Getting to know a male friend can lead to increased feelings for him, which may or may not be shared by him. Without asking, however, you may find your friendship becoming awkward as your feelings for him deepen. Approaching your male friend and asking him to join you in pursuing more than what you already have can be terrifying. However, if your friendship is on solid ground, asking for more can shed light on the proverbial elephant in the room and enable both of you to move forward together, regardless of the direction.
Choose a private location to talk to your friend. Privacy provides both of you time to sort through emotions and express them freely. Because you aren't yet sure how your male friend will react to your request, don't agree to having the discussion over a meal. This removes the risk of one or both of you feeling obligated to spend time eating together at a time when you might prefer to be alone with your thoughts.
Tell your male friend why you are considering more than friendship with him. Rather than immediately presenting your request, it's important to let your friend know how you feel about him. Focus on the positive aspects of your friendship, how his friendship affects you and what you appreciate about him, such as his sense of humor or the fact that he is a great listener. Stay honest, and don't exaggerate his qualities, which places him in a potentially awkward position with unrealistic expectations. Allow him opportunities to respond.
Ask your male friend for more than friendship. According to the North Carolina Cooperative Extension Service in its online publication "Expressing Feelings," sharing feelings of warmth encourages the other person to react with acceptance, increased trust and the desire for more closeness. State that you are interested in pursuing more than just a friendship with him. Be aware of your body language when disclosing your feelings, maintaining good eye contact, smiling and leaning forward in your seat. Your male friend may or may not respond immediately, but be prepared for the possibility of both positive and unexpected responses.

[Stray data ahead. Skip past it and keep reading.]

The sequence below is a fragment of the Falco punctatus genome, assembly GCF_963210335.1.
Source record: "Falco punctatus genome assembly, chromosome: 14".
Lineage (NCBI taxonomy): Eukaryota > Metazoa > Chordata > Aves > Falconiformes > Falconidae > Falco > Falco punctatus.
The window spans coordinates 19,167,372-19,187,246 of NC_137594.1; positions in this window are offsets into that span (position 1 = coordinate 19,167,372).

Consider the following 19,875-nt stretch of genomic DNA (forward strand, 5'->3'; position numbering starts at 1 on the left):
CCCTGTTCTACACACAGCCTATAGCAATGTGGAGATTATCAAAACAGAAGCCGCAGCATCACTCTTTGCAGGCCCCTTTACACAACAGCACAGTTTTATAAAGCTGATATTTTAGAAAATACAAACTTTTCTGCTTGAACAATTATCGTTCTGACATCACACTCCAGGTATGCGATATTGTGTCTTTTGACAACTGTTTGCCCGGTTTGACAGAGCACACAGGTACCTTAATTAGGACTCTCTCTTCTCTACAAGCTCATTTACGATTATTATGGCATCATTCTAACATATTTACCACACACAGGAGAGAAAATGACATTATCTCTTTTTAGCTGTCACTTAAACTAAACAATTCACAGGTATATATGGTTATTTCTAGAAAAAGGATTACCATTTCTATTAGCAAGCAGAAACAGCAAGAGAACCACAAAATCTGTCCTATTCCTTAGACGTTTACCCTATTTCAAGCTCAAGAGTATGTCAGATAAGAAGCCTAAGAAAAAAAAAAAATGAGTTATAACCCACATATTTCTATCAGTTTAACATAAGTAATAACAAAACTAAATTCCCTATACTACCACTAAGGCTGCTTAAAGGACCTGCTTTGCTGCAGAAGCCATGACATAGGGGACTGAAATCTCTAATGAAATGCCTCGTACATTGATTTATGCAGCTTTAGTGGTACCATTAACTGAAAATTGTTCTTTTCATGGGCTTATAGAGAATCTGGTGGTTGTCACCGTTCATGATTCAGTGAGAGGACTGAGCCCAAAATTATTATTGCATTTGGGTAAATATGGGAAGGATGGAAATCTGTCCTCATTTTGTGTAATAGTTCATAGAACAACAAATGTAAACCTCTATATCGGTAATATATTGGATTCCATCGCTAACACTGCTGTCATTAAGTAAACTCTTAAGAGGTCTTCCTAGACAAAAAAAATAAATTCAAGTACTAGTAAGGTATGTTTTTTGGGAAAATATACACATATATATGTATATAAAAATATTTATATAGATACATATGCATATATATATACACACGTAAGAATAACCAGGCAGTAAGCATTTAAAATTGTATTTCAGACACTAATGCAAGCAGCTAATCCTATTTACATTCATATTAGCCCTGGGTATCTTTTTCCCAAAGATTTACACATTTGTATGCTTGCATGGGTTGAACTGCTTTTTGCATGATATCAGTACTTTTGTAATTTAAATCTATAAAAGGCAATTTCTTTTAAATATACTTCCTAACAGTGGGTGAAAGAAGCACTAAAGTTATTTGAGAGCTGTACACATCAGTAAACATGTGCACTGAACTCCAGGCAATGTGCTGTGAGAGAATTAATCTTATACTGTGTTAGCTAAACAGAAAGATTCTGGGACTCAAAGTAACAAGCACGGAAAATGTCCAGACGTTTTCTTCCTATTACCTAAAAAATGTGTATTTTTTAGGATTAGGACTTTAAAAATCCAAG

Allow him to respond to your request. Implement skills of active listening to facilitate communication and mutual change. Psychologists Carl Rogers and Richard Farson pioneered this concept in their widely used article "Active Listening," and they note that the goal of active listening is to encourage sharing and change. Passive listening, in contrast, is performed with the goal of simply hearing what is said. When listening actively, allow adequate time for each person to communicate. Take what your friend says nonjudgmentally, and reframe it in your own words, to clarify his meaning.
Determine the next step together. Your honest expression of feelings for your friend will change the dynamics between you, regardless of the outcome. This doesn't mean that if he declines the offer, the friendship is over or if he accepts, you suddenly engage in a relationship. Instead, discuss the realistic next steps that can include continuing your friendship as is or scheduling a "first date."